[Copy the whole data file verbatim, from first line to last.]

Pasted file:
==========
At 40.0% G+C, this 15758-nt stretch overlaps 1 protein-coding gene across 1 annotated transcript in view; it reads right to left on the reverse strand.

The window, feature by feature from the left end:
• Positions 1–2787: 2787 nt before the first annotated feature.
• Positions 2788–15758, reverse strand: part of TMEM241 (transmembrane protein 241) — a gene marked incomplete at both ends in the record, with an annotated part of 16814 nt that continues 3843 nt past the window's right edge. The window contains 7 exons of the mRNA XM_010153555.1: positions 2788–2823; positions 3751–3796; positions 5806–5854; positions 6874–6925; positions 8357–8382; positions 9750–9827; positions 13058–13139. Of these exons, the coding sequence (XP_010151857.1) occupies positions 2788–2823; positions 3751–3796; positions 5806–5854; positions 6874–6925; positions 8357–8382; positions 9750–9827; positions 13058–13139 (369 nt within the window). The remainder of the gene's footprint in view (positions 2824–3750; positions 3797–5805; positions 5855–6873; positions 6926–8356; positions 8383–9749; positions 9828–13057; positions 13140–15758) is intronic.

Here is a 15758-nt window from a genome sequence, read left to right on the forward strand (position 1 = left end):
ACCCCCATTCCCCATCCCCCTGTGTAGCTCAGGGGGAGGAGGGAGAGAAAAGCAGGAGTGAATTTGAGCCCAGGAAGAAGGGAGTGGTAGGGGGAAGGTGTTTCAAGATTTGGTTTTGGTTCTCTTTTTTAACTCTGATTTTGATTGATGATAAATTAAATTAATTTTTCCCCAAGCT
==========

At 40.0% G+C, this 15758-nt stretch overlaps 1 protein-coding gene across 1 annotated transcript in view; it reads right to left on the reverse strand.

The window, feature by feature from the left end:
• Positions 1–2787: 2787 nt before the first annotated feature.
• Positions 2788–15758, reverse strand: part of TMEM241 (transmembrane protein 241) — a gene marked incomplete at both ends in the record, with an annotated part of 16814 nt that continues 3843 nt past the window's right edge. The window contains 7 exons of the mRNA XM_010153555.1: positions 2788–2823; positions 3751–3796; positions 5806–5854; positions 6874–6925; positions 8357–8382; positions 9750–9827; positions 13058–13139. Of these exons, the coding sequence (XP_010151857.1) occupies positions 2788–2823; positions 3751–3796; positions 5806–5854; positions 6874–6925; positions 8357–8382; positions 9750–9827; positions 13058–13139 (369 nt within the window). The remainder of the gene's footprint in view (positions 2824–3750; positions 3797–5805; positions 5855–6873; positions 6926–8356; positions 8383–9749; positions 9828–13057; positions 13140–15758) is intronic.

Here is a 15758-nt window from a genome sequence, read left to right on the forward strand (position 1 = left end):
ACCCCCATTCCCCATCCCCCTGTGTAGCTCAGGGGGAGGAGGGAGAGAAAAGCAGGAGTGAATTTGAGCCCAGGAAGAAGGGAGTGGTAGGGGGAAGGTGTTTCAAGATTTGGTTTTGGTTCTCTTTTTTAACTCTGATTTTGATTGATGATAAATTAAATTAATTTTTCCCCAAGCT